What is shisha?

A specially prepared tobacco is heated to produce smoke that bubbles through a bowl of water and into a long snake-like pipe to be inhaled. Shisha pipes have a mouthpiece that inhales the smoke.

The tobacco can come in different flavors and sometimes it is mixed with a dark brown sugar (called molasses sugar), which often makes the smoke smell sweet. It is usually heated by burning wood, coal or charcoal.

Shisha smoking is popular in Southeast Asian, Middle Eastern and North African communities, especially among young people. It is becoming increasingly popular in the UK.

How does shisha increase my risk of cardiovascular disease?

Shisha can increase your risk of cardiovascular disease because it usually contains harmful chemicals. Sometimes it is the same chemicals used in cigarette tobacco that are harmful.

Like cigarettes, shisha can contain:

  • nicotine
  • tar
  • carbon monoxide
  • heavy metals such as arsenic and lead.

These chemicals can make the walls of your veins sticky, allowing greasy material to stick to them. If the arteries that carry blood to your heart become damaged and clogged, it can lead to a heart attack. If this happens in the veins that carry blood to your brain, it can lead to a stroke.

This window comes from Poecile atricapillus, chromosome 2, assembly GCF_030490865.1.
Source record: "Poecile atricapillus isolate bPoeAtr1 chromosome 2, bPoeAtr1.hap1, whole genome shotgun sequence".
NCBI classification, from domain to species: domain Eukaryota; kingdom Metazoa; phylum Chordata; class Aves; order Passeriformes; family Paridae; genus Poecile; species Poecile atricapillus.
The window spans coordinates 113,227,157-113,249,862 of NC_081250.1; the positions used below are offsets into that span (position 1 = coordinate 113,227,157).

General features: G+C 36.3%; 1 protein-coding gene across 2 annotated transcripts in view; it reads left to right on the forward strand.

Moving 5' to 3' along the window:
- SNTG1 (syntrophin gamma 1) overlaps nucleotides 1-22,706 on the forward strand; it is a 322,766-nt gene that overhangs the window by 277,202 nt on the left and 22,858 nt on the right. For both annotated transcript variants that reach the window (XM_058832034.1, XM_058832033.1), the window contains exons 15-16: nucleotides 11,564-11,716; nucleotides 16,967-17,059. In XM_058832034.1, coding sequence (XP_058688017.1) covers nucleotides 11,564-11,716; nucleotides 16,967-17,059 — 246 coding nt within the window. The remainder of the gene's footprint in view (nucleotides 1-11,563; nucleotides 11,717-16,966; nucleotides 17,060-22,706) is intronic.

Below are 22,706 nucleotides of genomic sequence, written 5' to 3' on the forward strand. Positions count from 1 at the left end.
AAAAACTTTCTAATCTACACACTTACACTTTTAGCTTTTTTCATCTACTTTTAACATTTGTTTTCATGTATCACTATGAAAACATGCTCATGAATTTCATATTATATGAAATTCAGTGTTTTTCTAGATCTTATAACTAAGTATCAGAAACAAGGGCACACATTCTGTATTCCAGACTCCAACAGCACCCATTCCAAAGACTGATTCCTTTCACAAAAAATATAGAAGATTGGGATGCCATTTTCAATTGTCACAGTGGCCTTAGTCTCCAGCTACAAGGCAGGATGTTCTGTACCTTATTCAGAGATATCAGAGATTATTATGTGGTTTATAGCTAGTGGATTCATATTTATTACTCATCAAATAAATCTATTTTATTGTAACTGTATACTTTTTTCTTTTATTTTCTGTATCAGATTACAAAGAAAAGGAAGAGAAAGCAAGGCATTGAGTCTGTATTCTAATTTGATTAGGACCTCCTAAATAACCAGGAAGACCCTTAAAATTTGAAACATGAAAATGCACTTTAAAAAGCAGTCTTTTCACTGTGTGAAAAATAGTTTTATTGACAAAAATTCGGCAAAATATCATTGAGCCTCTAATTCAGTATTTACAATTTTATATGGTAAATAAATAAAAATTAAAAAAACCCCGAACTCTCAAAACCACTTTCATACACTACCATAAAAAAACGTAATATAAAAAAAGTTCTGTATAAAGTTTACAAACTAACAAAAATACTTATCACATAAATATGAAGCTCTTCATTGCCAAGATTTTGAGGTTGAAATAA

As a result, shisha smokers can run the same kind of diseases as cigarette smokers.

Pregnant women may also be at risk of having the same type of cardiovascular disease and may want to discuss the risks of smoking shisha or cigarettes during pregnancy with their healthcare provider before smoking.

Even if you use tobacco-free shisha, the smoke still produces harmful levels of toxins that can be either just as bad for you or even more harmful than smoking tobacco-based shisha.

Is shisha safer than cigarettes?

No, smoking Shisha is no safer than smoking cigarettes. Many people think that smoking tobacco smoke through water makes shisha less harmful than cigarettes, but this is not true.

In a shisha session (which usually lasts 20-80 minutes), a shisha smoker can inhale the same amount of smoke as a cigarette smoker who consumes more than 100 cigarettes.

Like cigarette smoke, these toxins from tobacco-based shisha smokers carry the risk of developing:

  • cardiovascular disease
  • cancers
  • nicotine addiction
  • respiratory infections and conditions.

Even if you use tobacco-free shisha, the smoke still produces harmful levels of toxins that can be either just as bad for you or even more harmful than smoking tobacco-based shisha and cigarettes.

Are shisha pens safer than shisha pipes?

Like a shisha pipe, shisha pens can still be addictive because the liquid used in it usually contains nicotine. Shisha pens are devices that allow you to inhale flavored liquid and nicotine as smoke as an e-cigarette (also known as vapes). Some people use it to help them quit smoking, but more research is needed on the long-term impact of using a shisha pen on your heart and circulatory system.

Shisha pens should not be used by non-smokers or anyone under the age of 18.

Is second-hand shisha smoke harmful?

Secondhand smoke (also known as passive smoking) is when you inhale the smoke into the air from someone else’s shisha pipe and the smoke they exhale. Second-hand smoke from shisha pipes is dangerous because it contains harmful substances such as carbon monoxide, toxic chemicals and toxic particles.